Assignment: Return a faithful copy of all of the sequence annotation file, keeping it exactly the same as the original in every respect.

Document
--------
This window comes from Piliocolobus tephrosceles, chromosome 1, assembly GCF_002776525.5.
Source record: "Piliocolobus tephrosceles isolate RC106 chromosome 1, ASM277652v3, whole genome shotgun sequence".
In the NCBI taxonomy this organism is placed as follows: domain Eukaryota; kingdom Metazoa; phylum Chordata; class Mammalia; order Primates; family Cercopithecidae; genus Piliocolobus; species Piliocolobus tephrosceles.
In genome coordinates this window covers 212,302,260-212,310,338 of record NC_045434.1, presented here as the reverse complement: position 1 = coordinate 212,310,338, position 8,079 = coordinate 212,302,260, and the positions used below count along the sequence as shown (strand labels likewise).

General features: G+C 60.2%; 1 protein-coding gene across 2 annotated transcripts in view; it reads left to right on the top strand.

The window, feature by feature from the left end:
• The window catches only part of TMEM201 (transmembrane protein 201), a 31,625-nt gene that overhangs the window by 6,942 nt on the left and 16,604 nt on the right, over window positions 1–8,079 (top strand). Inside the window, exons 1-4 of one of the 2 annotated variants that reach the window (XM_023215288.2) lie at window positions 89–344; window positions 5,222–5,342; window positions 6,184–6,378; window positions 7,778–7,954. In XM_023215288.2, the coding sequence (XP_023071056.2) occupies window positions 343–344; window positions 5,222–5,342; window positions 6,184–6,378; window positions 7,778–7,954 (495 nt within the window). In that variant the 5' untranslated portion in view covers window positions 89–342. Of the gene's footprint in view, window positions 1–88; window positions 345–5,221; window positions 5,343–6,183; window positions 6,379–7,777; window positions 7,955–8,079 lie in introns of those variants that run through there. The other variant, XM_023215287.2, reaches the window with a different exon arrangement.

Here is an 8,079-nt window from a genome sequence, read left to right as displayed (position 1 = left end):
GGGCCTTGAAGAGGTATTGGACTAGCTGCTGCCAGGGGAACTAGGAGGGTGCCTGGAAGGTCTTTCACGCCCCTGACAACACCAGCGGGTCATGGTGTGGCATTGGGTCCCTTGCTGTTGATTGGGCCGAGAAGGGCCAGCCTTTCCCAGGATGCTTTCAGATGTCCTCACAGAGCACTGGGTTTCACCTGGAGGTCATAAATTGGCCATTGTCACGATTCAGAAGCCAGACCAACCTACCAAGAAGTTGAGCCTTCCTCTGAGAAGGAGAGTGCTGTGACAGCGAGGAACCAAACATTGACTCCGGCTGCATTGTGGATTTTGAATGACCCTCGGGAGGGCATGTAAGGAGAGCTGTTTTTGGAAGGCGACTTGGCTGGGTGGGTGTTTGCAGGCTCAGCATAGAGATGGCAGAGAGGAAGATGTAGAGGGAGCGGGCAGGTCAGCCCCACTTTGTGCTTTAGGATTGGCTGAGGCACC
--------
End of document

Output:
This window comes from Piliocolobus tephrosceles, chromosome 1, assembly GCF_002776525.5.
Source record: "Piliocolobus tephrosceles isolate RC106 chromosome 1, ASM277652v3, whole genome shotgun sequence".
In the NCBI taxonomy this organism is placed as follows: domain Eukaryota; kingdom Metazoa; phylum Chordata; class Mammalia; order Primates; family Cercopithecidae; genus Piliocolobus; species Piliocolobus tephrosceles.
In genome coordinates this window covers 212,302,260-212,310,338 of record NC_045434.1, presented here as the reverse complement: position 1 = coordinate 212,310,338, position 8,079 = coordinate 212,302,260, and the positions used below count along the sequence as shown (strand labels likewise).

General features: G+C 60.2%; 1 protein-coding gene across 2 annotated transcripts in view; it reads left to right on the top strand.

The window, feature by feature from the left end:
• The window catches only part of TMEM201 (transmembrane protein 201), a 31,625-nt gene that overhangs the window by 6,942 nt on the left and 16,604 nt on the right, over window positions 1–8,079 (top strand). Inside the window, exons 1-4 of one of the 2 annotated variants that reach the window (XM_023215288.2) lie at window positions 89–344; window positions 5,222–5,342; window positions 6,184–6,378; window positions 7,778–7,954. In XM_023215288.2, the coding sequence (XP_023071056.2) occupies window positions 343–344; window positions 5,222–5,342; window positions 6,184–6,378; window positions 7,778–7,954 (495 nt within the window). In that variant the 5' untranslated portion in view covers window positions 89–342. Of the gene's footprint in view, window positions 1–88; window positions 345–5,221; window positions 5,343–6,183; window positions 6,379–7,777; window positions 7,955–8,079 lie in introns of those variants that run through there. The other variant, XM_023215287.2, reaches the window with a different exon arrangement.

Here is an 8,079-nt window from a genome sequence, read left to right as displayed (position 1 = left end):
GGGCCTTGAAGAGGTATTGGACTAGCTGCTGCCAGGGGAACTAGGAGGGTGCCTGGAAGGTCTTTCACGCCCCTGACAACACCAGCGGGTCATGGTGTGGCATTGGGTCCCTTGCTGTTGATTGGGCCGAGAAGGGCCAGCCTTTCCCAGGATGCTTTCAGATGTCCTCACAGAGCACTGGGTTTCACCTGGAGGTCATAAATTGGCCATTGTCACGATTCAGAAGCCAGACCAACCTACCAAGAAGTTGAGCCTTCCTCTGAGAAGGAGAGTGCTGTGACAGCGAGGAACCAAACATTGACTCCGGCTGCATTGTGGATTTTGAATGACCCTCGGGAGGGCATGTAAGGAGAGCTGTTTTTGGAAGGCGACTTGGCTGGGTGGGTGTTTGCAGGCTCAGCATAGAGATGGCAGAGAGGAAGATGTAGAGGGAGCGGGCAGGTCAGCCCCACTTTGTGCTTTAGGATTGGCTGAGGCACC